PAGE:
Soil is absolutely the most common origin of isolation mapped in the database (Table 4), which also reflects how popular this environment has been for studies on isolation of lignin and aromatic degraders. Other than soil, termite guts are a main origin of isolation. There seems to be no clear evidence that the termites themselves are able to degrade lignin (instead they live of the hydrolysis products of hemicellulose and cellulose) (Brune and Ohkuma 2010). The lignin barrier is overcome by the termites by a symbiotic relationship with a diverse microbial community, e.g., by exosymbiotic fungi and endosymbiotic gut flora (Maurice and Erdei 2018). Examples of aromatic degrading bacteria isolated from the gut flora include Proteobacteria (Harazono et al. 2003; Kuhnigk and Konig 1997; Suman et al. 2016; Tsegaye et al. 2018; Van Dexter and Boopathy 2018), Actinobacteria (Chung et al. 1994; Kuhnigk and Konig 1997; Watanabe et al. 2003), and Firmicutes (Kuhnigk and Konig 1997), as well as the only Spirochaetes entry in the database (Lucey and Leadbetter 2014). Another enrichment reported in Table 4 for bacteria is the isolates from different man-made environments. One example is pulp and paper mill effluents that contain residual lignins and aromatics and have been a source of many isolates (Chandra et al. 2007; Duan et al. 2016b; González et al. 1997; Hooda et al. 2015; Mathews et al. 2014; Nishikawa et al. 1998; Ravi et al. 2018); likewise, sludge from waste water treatment plants has been a source of a number of isolates, some of which are strictly anaerobic (Gorny et al. 1992; Mechichi et al. 1999, 2005; Ni et al. 2013; Traunecker et al. 1991; Tschech and Fuchs 1987).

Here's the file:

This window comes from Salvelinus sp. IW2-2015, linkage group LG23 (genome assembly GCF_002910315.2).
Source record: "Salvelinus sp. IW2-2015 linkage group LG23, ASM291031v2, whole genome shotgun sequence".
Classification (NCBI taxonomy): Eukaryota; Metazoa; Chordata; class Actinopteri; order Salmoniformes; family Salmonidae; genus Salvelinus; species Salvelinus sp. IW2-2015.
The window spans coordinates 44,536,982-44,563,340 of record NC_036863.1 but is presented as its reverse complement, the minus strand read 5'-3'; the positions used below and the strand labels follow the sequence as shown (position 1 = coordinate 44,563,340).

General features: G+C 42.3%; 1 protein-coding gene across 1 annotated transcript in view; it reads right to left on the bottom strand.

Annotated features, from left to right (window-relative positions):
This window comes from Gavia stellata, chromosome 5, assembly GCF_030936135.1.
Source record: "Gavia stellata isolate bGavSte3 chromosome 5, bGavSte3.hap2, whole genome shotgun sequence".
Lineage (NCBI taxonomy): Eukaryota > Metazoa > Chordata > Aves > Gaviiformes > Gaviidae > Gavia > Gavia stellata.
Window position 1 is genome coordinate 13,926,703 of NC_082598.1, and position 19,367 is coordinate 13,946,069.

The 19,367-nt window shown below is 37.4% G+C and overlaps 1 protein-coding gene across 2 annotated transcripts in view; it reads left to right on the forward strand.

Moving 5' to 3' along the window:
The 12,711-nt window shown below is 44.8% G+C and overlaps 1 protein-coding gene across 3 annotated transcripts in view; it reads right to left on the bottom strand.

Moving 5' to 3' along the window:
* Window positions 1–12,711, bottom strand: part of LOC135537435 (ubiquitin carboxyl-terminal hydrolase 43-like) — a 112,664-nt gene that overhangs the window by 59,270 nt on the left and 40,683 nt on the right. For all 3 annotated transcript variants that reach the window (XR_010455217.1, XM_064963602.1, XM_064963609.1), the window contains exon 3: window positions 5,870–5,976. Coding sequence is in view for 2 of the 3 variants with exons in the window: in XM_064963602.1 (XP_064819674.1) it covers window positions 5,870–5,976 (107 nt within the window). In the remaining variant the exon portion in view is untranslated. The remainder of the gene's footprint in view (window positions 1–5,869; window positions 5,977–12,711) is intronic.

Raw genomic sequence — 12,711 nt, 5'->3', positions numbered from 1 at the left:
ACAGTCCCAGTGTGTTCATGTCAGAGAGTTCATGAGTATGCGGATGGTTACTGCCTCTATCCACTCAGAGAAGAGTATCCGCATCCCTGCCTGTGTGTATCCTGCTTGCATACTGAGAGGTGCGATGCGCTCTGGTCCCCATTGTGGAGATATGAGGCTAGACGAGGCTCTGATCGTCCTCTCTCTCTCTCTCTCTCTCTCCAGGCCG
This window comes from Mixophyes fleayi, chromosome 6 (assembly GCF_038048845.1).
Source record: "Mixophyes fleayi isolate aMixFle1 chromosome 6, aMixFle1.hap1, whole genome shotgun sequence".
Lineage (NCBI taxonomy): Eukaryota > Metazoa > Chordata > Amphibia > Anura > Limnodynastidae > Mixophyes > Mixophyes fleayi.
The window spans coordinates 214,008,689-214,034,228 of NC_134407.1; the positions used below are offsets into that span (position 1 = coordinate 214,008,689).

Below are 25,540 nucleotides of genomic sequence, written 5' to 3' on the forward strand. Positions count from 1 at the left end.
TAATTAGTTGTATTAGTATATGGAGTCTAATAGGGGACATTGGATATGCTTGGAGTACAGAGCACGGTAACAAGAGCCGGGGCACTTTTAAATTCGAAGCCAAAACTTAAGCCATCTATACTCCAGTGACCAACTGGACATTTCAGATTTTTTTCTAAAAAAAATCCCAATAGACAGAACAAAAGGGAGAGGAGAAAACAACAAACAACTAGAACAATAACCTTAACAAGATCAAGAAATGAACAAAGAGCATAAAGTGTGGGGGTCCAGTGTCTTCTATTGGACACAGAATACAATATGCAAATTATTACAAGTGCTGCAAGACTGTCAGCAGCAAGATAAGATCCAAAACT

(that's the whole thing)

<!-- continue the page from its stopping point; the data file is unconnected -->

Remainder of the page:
Anaerobic aromatic degrading bacteria are in a minority compared to the aerobic fission bacteria and were even for a long time believed to be impossible (Kirk and Farrell 1987). However, with recent advances in the field, the molecular biology of these pathways has begun to be understood (Durante-Rodríguez et al. 2018). Some examples found in the database include, e.g., Pelobacter acidigallici Ma Gal2 (Schink and Pfennig 1982), Desulfobacterium phenolicum Ph01 (Bak and Widdel 1986), Rhodopseudomonas palustris CGA001 (Harwood and Gibson 1988), Clostridium thermoaceticum ATCC 39073 (Daniel et al. 1988), and Dysgonomonas sp. WJDL-Y1 (Duan et al. 2016b); Holophaga foetida TMBS4 is also worthy of mention as it the only observed species in the Acidobacteria phylum reported in the database, and it grows anaerobically on a couple of typically lignin-derived aromatics such as ferulic acid and syringic acid (Bak et al. 1992).